Medicaid needs a legislative overhaul. Iowa privatized Medicaid in 2016 in an attempt to curb costs. The state maintains that they are saving money; however, providers are saying they are not getting adequately reimbursed (Ramm, 2018). Another explanation could be denied services. Iowa state auditor Rob Sand reported in 2021 that illegally denied services rose 500% to 890% since privatization (Vander Hart, 2021). This means that denials are the norm and not the exception. Disabled individuals are forced to go through appeals processes and even legal battles, pay for treatments out-of-pocket, or forgo treatments.
The Medicaid and SSI asset tests are outdated and have not kept up with the rate of inflation. There have been a few unsuccessful attempts to introduce the Supplemental Income Restoration Act (SSIRA), the last effort was in 2021. The legislation proposed to raise the asset test from $2,000 to $10,000 for individuals and $3,000 to $20,000 for couples. This bill also proposed an automatic increase tied to the inflation rate (S. 2065 Supplemental Security Income Restoration Act of 2021, n.d.). Arizona and California have removed the asset test all together (University of Pittsburgh, 2021). These measures would increase eligibility, help protect recipients against extreme poverty, and keep the asset limits in line with current inflation rates.
ABLE accounts should be available in all states. It makes a big difference to have a little more financial freedom and maintain eligibility for government benefits. Ideally, there would be more consistency among states with ABLE account contribution limits. Implementation of automatic increases tied to the inflation rate would further protect account holders.
It is unlikely that there will be a shift in the legislative landscape near term. States want to have the flexibility to create their own rules. The SSIRA has stalled out for the time being. Pisani provides her experience, “I’m stunned at how much the legislators don’t even know themselves what’s going on. Medicaid is not just welfare. . .. People don’t realize that Medicaid is Home Based Community Waiver funding for people with disabilities . . .” When legislators do not understand the impact or urgency to change, much needed updates like the SSIRA can sit for years.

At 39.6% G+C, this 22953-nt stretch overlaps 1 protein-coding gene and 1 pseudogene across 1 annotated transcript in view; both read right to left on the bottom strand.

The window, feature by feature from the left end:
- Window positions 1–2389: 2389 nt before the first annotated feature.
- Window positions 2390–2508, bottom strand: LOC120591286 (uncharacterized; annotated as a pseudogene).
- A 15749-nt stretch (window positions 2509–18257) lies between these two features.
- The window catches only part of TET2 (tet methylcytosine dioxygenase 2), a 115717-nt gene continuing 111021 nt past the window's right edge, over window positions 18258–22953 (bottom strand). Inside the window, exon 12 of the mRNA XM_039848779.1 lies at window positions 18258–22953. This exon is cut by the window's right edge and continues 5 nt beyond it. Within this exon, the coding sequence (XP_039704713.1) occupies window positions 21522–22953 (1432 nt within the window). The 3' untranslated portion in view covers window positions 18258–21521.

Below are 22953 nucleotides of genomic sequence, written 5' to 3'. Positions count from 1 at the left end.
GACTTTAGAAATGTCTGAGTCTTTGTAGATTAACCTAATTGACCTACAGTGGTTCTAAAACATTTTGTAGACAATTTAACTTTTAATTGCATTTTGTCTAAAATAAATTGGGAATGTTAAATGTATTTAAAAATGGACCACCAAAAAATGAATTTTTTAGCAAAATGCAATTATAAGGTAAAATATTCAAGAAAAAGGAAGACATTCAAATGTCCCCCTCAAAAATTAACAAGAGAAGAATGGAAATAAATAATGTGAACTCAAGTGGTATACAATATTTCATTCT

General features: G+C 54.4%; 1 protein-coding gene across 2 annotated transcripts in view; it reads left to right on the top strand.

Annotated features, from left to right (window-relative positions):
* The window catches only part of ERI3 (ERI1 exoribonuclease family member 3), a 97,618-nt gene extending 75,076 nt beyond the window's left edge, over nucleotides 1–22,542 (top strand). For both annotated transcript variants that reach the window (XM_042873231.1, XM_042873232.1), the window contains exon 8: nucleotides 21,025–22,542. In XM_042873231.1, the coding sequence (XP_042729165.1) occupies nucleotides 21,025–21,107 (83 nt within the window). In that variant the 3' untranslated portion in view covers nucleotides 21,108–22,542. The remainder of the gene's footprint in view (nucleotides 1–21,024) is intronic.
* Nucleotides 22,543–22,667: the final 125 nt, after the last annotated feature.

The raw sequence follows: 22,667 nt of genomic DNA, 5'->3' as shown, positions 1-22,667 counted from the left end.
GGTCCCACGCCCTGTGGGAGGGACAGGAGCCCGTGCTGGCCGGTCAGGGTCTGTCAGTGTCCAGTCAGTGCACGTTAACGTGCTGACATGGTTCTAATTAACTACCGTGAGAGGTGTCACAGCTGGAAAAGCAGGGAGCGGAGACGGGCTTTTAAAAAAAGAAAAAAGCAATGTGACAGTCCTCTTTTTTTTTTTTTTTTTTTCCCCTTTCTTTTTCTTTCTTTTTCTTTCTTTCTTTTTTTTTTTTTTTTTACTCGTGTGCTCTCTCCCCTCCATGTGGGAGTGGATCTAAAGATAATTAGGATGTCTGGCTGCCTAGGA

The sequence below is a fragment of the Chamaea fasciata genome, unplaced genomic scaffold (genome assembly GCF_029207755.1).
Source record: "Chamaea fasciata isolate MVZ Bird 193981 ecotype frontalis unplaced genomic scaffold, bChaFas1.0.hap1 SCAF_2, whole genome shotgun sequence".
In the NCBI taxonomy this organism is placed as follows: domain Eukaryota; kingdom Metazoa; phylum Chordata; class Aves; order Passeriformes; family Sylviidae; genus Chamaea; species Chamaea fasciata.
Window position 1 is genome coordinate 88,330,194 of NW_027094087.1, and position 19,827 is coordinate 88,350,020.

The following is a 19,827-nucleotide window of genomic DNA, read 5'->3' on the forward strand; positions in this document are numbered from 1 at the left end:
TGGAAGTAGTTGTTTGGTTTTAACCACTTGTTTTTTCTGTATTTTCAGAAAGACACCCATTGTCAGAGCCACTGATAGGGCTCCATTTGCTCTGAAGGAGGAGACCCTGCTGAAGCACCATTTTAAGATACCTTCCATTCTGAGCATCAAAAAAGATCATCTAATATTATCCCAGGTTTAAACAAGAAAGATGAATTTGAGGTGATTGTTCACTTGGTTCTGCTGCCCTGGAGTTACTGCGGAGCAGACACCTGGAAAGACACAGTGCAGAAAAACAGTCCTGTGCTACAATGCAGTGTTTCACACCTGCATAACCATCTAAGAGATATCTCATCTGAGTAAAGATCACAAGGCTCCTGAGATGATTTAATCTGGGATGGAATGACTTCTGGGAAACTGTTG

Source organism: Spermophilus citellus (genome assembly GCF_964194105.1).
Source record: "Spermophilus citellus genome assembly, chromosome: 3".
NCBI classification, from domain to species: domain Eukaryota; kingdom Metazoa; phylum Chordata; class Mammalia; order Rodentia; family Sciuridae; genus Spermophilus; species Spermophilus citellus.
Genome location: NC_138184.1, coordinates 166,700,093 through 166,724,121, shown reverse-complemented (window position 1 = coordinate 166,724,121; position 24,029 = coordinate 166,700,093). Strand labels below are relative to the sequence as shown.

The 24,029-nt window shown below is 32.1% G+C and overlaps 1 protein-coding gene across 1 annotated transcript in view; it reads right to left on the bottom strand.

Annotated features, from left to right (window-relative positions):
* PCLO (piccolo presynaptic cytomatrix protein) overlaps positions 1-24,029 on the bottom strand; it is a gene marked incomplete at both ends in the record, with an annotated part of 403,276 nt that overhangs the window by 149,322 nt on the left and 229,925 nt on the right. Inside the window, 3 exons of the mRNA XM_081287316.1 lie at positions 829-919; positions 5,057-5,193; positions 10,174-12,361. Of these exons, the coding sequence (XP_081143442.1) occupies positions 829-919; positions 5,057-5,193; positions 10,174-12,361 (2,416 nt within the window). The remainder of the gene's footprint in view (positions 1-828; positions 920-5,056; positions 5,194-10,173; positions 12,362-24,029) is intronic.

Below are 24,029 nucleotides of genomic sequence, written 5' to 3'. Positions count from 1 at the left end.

Be Formidable – A parent is the best advocate for their special-needs child. Being a strong advocate is stressful, overwhelming, and exhausting; but it is so rewarding to see your child improve. Spencer is thriving, and it was not due to chance or luck. It was due to never-ending persistence and not accepting no for an answer. Whether that was to go out of state for a diagnosis, find treatments, not let the school district close his IEP, or petition the state legislature, we continued to look for new avenues to get what we needed at each stage.
Find a Mentor – This journey is so much easier when parents can learn from someone who has done it before. Pisani advised parents to find someone who has a child 10 years older. Parents can then prepare well in advance for the next phase in their child’s life. Educate yourself about treatments, Medicaid, SSI, ABLE, etc. There are so many more resources today; a mentor can help you find them.
Plan for the Inevitable – Take the time to find a financial professional that is adequately trained to help with estate planning. Determine if a special needs trust is appropriate, consider an ABLE account, and budget for estate-related expenses. It is not a painful process when working with the right advisor.
Make Yourself a Priority – It is so easy to put yourself last when your entire focus is to support your special-needs child. To be formidable, you must take time to recharge your batteries. Lastly, ask for help. When the special-needs community sees you at the bottom of the barrel, they know what you are going through and know how pull you back up. You are not alone; community makes all the difference.